Bonneville Power v. Iberdrola: Tea Leaves Into FERC Order No. 1000?

by Carolyn Elefant on December 23, 2011

in FERC Order 1000

At first blush, FERC’s December 14 ruling in BPA v. Iberdrola doesn’t have anything to do with FERC’s Order No. 1000. (By the way, our bundled product is still availablehere).

BPA v. Iberdrola involved a complaint by a group of wind generators against BPA, alleging that BPA’s Environmental Dispatch Policy, which was designed to enable BPA to comply with its obligations under the Endangered Species Act, unduly discriminates against wind by increasing hydropower production during high water periods (to minimize harm to salmon) and curtailing wind generation. By contrast, Order No. 1000 requires utilities to develop processes for transmission planning and allocation of transmission costs. Yet despite the differences in subject matter, the BPA v. Iberdrola decision offers some insight into how Order No. 1000 will ultimately apply to non-jurisdictional utilities, i.e., municipal-owned or public power utilities which are excluded from the Federal Power Act’s definition of “public utility.”

In BPA v. Iberdrola, FERC agreed with the wind generators that BPA’s curtailment practices accorded undue preference to federal hydropower resources over non-federal wind generation. FERC explained that by curtailing wind delivery, BPA was able to spare its customers added costs at the expense of wind generators. To remedy BPA’s discriminatory practices, FERC, for the first time, invoked its authority under Section 211A of the FPA to order BPA to change its curtailment practices.

Although FERC’s use of Section 211A in BPA v. Iberdrola was a first, Section 211A had already made an appearance in the Order No. 1000 proceedings. In Order No. 1000, FERC ruled that the reciprocity policy, first developed in Order No. 888′s open access transmission tariff docket (OATT), would continue to govern non-jurisdictional utility’s obligations under Order No. 1000. Under the reciprocity policy, FERC does not “compel” non-jurisdictional entities to file OATTs. However, non-jurisdictional entities that do not voluntarily file an acceptable OATT are excluded from the “safe harbor” protection of FERC’s open access policies and may be denied open access reciprocity by other transmission providers.

In Order No. 1000, FERC reasoned that the reciprocity practices first developed in Order No. 888 should continue to apply with similar force to the transmission planning and cost allocation requirements under Order No. 1000. FERC added that if reciprocity wasn’t enough incentive to convince non-jurisdictional utilities to abide by Order No. 1000, FERC could apply its Section 211A power over non-jurisdictional utilities on a case-by-case basis to compel their participation.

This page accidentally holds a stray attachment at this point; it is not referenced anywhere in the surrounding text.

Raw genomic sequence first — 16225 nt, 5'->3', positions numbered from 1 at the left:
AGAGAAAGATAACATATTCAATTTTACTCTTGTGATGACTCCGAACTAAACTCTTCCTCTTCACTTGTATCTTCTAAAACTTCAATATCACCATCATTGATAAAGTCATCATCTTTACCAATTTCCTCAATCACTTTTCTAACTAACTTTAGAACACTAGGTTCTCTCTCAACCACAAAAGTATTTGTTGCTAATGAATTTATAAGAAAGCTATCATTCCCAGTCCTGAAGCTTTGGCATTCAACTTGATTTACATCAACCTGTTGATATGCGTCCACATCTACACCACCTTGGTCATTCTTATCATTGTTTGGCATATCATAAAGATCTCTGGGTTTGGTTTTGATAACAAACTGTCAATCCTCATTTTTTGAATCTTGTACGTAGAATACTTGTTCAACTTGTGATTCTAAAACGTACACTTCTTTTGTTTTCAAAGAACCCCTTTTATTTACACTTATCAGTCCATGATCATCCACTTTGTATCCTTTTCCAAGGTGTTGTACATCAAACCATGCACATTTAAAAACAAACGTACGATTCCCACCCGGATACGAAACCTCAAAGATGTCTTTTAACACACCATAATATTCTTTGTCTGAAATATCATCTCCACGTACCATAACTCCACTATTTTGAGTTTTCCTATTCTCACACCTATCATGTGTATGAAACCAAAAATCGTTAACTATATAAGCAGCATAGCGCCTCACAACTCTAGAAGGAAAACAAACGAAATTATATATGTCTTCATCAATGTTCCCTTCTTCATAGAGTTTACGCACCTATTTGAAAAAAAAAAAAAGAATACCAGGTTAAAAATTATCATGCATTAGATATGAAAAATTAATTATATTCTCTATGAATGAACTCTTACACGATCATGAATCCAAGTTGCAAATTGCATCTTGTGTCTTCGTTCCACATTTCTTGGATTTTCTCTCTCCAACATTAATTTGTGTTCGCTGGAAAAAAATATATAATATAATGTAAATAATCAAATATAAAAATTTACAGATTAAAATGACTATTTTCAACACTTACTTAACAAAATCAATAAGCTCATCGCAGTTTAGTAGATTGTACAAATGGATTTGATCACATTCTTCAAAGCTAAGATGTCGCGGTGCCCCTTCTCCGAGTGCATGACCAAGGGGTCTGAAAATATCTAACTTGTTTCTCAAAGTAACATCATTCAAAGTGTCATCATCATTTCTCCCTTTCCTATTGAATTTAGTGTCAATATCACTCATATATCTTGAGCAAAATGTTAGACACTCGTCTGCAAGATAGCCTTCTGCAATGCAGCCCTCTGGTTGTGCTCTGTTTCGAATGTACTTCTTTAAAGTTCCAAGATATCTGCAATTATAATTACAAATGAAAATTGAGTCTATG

On rehearing, participants attacked FERC’s ruling on Section 211A from both ends. Municipal and public power interests argued that FERC lacks any power under Section 211A to force non-jurisdictional utilities to participate in transmission planning or cost allocation. Meanwhile, some investor owned-utilities and generators asserted that FERC it would be discriminatory for FERC to not mandate the participation of non-jurisdictional entities in the transmission planning and cost allocation, and that FERC should have gone farther, and invoked Section 211A to subject all transmission owners, jurisdictional or not, to Order No. 1000′s requirements. Now, it’s up to FERC to resolve the Section 211A issues on rehearing.

FERC’s willingness to invoke Section 211A in BPA v. Iberdrola may placate the utilities and generators arguing on rehearing that FERC did not go far enough in exercising its power under Section 211. After all, if FERC was willing to use its Section 211A powers against BPA, a sister federal agency subject to the unforgiving requirements of the Endangered Species Act, it would have even fewer reservations in doing so when a small municipal power entity is the target. Thus, thoe groups that challenged FERC for failing to use the full scope of its Section 211A powers to subject all non-jurisdictional entities to Order No. 1000 may now have enough confidence in FERC’s willingness to use its enforcement powers against public power entities that they may be willing to forego any eventual judicial review on the Section 211A issues.

On the other hand, those non-jurisdictional entities that challenged FERC’s power to use Section 211A even on a case by case basis may now have more cause for concern that FERC will actually do so. However, there may not be much that these entities can do (except to seek a legislative remedy) to correct an adverse ruling from FERC on rehearing. In my view, if non-jurisdictional entities pursued judicial review of FERC’s case-by-case policy, most likely, a court would declare the case unripe for review until such time as FERC invokes Section 211A in an actual case. As such, at least for the short-term, FERC’s decision to invoke Section 211A on a case by case basis will probably stand.

One final point. While I expect the BPA v. Iberdrola case to make its way through the rehearing process and the courts, the resulting decision will not necessarily resolve the question of the scope of FERC’s power under Section 211A. As a federal power authority, BPA has unique statutory obligations to keep power costs low while repaying investment costs to the federal treasury. Given BPA’s statutory obligations, a court could readily find that BPA’s federal hydropower resources are not comparable to non-federal wind resources and therefore, BPA’s curtailment practices did not discriminate. Under this approach, the court could rule in favor of BPA without ever reaching the issue of FERC’s authority under Section 211A.

What’s your opinion of FERC’s use of Section 211A?  And how do you think these issues will resolve? Please share your comments below.

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